Truck stops receive a lot of stress and force over their lifetime. Multi-ton vehicles park and drive on them all day long, not to mention that they experience temperature fluctuations, landscaping, and drainage concerns. You need an excellent plan to provide drivers with a well-working truck stop. The following are helpful truck stop parking lot design planning tips to ensure yours will work for years to come.
Asphalt or Concrete
The material you create your truck stop parking lot with will impact the initial cost of the project. Concrete is more substantial than asphalt but also comes with its set of challenges. Asphalt becomes sticky, hot, and soft during the sweltering summer heat. Concrete is more expensive and doesn’t hold up as well to heavy loads. Concrete will require costly maintenance due to soil movement and water damage from drastic temperature changes, only to ensure the lot is usable.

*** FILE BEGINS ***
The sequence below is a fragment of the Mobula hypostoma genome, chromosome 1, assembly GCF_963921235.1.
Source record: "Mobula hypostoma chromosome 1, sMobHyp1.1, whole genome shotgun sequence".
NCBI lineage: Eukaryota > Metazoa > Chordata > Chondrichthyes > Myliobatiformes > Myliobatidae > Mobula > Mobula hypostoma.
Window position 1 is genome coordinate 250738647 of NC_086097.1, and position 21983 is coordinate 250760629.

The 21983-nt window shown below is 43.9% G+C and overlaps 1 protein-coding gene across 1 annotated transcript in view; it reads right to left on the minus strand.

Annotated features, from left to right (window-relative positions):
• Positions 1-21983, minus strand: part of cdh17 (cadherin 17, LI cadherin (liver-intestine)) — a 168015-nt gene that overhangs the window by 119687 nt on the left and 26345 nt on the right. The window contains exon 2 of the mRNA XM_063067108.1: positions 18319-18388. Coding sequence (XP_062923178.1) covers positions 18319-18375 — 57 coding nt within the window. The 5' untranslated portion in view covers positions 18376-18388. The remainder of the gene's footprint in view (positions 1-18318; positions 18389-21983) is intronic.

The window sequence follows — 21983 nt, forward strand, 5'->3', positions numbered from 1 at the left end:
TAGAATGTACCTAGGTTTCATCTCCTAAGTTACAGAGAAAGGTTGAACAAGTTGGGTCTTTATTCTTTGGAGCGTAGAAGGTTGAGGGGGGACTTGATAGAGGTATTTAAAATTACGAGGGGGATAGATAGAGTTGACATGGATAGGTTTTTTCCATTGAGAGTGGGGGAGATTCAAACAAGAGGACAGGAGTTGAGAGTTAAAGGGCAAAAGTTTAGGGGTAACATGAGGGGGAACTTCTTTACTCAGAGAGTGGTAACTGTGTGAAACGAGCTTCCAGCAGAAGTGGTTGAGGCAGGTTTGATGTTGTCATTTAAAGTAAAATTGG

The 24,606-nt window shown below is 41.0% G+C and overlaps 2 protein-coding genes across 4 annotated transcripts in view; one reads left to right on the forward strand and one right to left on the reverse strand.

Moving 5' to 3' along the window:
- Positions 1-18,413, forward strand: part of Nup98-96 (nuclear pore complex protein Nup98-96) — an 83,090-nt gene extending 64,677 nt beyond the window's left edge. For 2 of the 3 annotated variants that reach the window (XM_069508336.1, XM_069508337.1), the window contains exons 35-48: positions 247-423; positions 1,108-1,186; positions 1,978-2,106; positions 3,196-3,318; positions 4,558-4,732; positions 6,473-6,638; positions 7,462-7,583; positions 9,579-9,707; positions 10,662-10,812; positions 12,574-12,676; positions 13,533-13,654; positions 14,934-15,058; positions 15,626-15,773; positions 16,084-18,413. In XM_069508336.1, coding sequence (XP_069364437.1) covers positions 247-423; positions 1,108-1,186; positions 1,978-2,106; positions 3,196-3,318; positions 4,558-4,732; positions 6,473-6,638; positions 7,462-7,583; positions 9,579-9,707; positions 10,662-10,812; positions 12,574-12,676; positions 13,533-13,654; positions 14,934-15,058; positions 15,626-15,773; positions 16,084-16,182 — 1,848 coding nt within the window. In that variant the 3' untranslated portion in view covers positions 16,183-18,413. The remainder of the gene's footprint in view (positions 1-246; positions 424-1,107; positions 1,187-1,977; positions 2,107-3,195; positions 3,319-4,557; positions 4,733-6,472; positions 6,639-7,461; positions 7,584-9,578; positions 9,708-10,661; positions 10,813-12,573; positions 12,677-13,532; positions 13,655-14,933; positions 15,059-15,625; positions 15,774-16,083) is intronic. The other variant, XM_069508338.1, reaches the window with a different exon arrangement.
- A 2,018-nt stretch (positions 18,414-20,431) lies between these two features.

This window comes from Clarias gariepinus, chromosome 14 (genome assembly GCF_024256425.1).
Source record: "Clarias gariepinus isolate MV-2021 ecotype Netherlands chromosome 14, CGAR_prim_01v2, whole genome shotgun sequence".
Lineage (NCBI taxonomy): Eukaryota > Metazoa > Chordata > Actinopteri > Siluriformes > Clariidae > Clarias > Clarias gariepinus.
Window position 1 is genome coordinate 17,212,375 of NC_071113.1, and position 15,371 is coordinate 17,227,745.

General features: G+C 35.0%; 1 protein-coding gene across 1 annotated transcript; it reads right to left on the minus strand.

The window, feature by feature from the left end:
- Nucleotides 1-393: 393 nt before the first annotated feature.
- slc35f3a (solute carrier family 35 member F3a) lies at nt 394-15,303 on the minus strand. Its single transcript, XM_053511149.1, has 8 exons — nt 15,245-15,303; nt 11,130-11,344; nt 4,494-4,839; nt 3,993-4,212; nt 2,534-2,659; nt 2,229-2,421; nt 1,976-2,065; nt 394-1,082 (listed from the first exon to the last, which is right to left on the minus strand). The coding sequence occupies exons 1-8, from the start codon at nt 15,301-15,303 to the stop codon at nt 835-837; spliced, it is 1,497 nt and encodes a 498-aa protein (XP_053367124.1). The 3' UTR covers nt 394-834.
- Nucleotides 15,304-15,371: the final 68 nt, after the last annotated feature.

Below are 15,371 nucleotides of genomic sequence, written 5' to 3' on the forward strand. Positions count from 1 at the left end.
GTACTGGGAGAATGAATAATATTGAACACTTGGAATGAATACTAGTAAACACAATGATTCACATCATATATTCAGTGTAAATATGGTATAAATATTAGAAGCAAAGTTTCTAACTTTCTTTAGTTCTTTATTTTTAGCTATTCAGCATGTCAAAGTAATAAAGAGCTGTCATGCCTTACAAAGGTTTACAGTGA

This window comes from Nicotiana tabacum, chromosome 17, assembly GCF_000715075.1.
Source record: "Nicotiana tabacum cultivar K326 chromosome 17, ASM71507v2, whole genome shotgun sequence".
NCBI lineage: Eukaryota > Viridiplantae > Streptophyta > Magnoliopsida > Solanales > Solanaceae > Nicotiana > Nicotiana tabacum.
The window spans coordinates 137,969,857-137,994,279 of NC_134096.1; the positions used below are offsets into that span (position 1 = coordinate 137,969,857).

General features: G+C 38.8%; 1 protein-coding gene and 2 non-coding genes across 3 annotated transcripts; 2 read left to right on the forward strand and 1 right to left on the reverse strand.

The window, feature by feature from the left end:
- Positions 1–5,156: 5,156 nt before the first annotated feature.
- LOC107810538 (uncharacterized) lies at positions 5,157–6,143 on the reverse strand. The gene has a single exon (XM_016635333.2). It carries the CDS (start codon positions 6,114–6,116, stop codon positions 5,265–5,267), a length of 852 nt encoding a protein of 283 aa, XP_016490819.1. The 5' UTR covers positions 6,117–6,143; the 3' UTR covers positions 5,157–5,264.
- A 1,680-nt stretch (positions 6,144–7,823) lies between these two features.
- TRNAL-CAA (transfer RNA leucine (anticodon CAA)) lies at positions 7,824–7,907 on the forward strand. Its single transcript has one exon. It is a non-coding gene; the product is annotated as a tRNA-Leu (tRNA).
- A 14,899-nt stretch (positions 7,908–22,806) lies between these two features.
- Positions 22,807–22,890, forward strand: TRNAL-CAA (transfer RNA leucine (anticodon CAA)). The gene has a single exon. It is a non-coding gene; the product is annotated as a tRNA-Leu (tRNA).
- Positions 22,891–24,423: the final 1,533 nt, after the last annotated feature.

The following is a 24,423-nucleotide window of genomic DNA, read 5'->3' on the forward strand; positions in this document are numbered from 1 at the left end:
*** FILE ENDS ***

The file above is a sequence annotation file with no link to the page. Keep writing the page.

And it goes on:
Adequate Space, Flow, and Signage
Creating a good flow and giving truck drivers the space to park is essential when planning your truck stop parking lot. You need to provide adequate space for two-way parking traffic to access both sides.
Helpful, correct, and lawful signage is a must. It provides safety for people using the lot and also keeps the flow moving correctly. Some signs you need include the following:
- Pedestrian crossings
- Handicapped and van-accessible spaces
- Stop and yield signs
- Speed limit markers
You’ll need safety markings in your parking lot along with correct striping for your parking spaces. Markings show drivers where to locate the accessible parking stalls and which way to drive in the lot. They also symbolize to pedestrians where it’s safe to walk and cross. These markings must be visible and not be faded. Precise Property Maintenance in Texas has parking lot striping services you can use.
Safety and Security
The last helpful truck stop parking design tip is not to let the security and safety of drivers fall to the wayside. You’ll need adequate lighting for night, and if lights go out, get the bulbs changed straightaway. Additionally, since you’ll also need to prevent standing water from occurring on your lot, the slope should have a slope of at least two percent.